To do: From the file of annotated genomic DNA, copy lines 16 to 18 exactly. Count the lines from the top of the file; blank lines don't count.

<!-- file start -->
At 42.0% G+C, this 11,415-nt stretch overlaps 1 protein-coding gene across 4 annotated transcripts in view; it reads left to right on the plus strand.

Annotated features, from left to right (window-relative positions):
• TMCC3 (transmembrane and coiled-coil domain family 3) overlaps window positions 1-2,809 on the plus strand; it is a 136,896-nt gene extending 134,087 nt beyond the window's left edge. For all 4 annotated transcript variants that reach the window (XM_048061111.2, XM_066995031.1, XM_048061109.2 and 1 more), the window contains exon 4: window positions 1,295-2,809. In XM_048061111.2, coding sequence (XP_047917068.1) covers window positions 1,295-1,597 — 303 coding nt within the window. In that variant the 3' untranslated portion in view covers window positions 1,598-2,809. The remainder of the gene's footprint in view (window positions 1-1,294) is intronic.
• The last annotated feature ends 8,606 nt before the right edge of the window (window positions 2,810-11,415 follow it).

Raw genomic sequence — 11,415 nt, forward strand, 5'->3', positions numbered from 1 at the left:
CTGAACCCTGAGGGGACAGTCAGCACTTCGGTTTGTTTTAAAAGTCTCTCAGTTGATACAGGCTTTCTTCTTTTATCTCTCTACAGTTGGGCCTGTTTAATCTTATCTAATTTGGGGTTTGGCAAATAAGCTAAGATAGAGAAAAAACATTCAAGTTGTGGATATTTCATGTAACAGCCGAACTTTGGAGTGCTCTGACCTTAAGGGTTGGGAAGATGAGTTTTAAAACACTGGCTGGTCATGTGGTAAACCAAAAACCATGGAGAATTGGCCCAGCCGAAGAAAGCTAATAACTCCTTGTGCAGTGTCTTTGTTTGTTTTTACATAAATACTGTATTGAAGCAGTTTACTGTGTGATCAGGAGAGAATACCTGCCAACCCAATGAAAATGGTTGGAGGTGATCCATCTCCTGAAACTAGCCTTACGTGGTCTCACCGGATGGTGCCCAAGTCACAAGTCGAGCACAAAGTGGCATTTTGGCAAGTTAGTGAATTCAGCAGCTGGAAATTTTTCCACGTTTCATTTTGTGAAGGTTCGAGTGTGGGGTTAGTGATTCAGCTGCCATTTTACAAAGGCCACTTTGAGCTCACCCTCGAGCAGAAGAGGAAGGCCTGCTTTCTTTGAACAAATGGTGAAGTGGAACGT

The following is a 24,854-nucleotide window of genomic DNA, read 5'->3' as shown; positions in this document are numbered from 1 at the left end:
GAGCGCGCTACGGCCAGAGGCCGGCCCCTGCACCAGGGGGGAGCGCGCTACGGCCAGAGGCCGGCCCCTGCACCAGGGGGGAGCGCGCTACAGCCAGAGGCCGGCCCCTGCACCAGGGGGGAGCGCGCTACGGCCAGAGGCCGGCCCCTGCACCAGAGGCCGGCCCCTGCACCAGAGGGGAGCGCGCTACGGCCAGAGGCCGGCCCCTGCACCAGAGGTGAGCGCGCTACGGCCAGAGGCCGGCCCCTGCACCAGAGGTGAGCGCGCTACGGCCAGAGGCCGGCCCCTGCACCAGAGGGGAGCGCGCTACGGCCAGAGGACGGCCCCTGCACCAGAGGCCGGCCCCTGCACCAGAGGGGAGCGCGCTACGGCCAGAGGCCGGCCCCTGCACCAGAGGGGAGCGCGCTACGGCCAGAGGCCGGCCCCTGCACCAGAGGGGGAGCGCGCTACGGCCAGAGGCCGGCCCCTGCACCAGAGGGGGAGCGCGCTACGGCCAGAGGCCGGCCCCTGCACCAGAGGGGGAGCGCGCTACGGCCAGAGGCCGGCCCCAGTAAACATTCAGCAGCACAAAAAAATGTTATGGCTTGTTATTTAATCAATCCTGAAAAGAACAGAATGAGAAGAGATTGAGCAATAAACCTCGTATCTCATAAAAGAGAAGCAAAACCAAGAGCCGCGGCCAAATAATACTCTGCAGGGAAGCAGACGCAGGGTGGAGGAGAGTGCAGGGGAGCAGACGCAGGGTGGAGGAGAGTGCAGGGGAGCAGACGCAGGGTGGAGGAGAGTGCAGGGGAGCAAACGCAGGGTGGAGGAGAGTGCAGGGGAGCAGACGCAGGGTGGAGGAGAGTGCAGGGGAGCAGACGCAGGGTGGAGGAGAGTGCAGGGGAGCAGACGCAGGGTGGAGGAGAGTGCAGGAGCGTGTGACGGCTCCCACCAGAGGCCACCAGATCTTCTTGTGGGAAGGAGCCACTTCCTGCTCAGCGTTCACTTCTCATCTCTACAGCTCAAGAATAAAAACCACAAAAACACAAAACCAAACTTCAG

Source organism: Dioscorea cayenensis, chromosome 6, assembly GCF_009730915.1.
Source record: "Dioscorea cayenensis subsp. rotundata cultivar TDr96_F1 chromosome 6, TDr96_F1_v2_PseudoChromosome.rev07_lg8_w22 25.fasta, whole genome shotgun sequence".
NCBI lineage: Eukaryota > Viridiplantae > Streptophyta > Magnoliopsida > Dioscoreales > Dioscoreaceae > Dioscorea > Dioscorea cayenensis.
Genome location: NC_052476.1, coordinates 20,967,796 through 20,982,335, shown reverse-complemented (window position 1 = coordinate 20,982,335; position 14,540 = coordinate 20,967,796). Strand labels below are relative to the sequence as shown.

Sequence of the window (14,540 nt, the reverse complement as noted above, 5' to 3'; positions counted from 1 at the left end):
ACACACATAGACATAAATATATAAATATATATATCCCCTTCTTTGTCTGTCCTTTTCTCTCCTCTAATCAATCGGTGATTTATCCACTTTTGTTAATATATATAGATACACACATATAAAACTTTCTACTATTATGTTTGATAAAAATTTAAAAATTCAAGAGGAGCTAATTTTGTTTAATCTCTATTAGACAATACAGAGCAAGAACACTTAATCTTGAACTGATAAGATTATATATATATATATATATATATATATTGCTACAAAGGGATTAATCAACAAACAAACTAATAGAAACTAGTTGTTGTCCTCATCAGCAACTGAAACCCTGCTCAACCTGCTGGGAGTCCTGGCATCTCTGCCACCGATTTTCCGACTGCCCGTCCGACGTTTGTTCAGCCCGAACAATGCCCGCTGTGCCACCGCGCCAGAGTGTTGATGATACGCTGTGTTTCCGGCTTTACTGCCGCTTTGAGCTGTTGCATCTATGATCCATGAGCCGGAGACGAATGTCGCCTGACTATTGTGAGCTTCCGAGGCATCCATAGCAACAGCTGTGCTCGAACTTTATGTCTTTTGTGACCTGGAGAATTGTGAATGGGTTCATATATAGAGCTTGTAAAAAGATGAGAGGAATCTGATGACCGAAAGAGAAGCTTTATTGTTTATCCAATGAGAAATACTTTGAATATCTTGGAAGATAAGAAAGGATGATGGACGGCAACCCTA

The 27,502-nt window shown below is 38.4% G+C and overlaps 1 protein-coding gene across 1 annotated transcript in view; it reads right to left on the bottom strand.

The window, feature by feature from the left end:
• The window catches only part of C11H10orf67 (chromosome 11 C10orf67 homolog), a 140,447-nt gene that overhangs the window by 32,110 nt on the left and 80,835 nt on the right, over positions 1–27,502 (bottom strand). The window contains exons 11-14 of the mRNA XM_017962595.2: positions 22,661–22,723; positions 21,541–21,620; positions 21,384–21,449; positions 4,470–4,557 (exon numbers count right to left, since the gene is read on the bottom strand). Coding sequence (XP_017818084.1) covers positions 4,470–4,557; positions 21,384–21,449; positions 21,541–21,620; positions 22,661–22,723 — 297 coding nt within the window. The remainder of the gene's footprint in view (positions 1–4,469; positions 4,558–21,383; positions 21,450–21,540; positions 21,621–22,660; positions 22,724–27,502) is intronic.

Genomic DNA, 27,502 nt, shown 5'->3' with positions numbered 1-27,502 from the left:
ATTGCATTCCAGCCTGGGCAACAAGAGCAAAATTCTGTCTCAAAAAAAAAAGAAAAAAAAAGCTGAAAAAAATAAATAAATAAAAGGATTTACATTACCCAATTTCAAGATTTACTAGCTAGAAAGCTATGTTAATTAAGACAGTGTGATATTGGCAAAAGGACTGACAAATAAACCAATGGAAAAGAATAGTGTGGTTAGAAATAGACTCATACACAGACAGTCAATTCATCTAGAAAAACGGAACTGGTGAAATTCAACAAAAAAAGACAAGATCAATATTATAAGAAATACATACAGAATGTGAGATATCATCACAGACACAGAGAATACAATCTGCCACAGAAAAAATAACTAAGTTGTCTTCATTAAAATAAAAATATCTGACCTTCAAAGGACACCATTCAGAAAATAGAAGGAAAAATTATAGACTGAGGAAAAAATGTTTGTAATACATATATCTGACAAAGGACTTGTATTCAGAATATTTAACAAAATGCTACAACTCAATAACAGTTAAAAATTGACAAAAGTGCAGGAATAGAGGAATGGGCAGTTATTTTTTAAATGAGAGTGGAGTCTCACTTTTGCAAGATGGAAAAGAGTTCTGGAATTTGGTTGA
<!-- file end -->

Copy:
The window, feature by feature from the left end:
• The window catches only part of C11H10orf67 (chromosome 11 C10orf67 homolog), a 140,447-nt gene that overhangs the window by 32,110 nt on the left and 80,835 nt on the right, over positions 1–27,502 (bottom strand). The window contains exons 11-14 of the mRNA XM_017962595.2: positions 22,661–22,723; positions 21,541–21,620; positions 21,384–21,449; positions 4,470–4,557 (exon numbers count right to left, since the gene is read on the bottom strand). Coding sequence (XP_017818084.1) covers positions 4,470–4,557; positions 21,384–21,449; positions 21,541–21,620; positions 22,661–22,723 — 297 coding nt within the window. The remainder of the gene's footprint in view (positions 1–4,469; positions 4,558–21,383; positions 21,450–21,540; positions 21,621–22,660; positions 22,724–27,502) is intronic.

Genomic DNA, 27,502 nt, shown 5'->3' with positions numbered 1-27,502 from the left: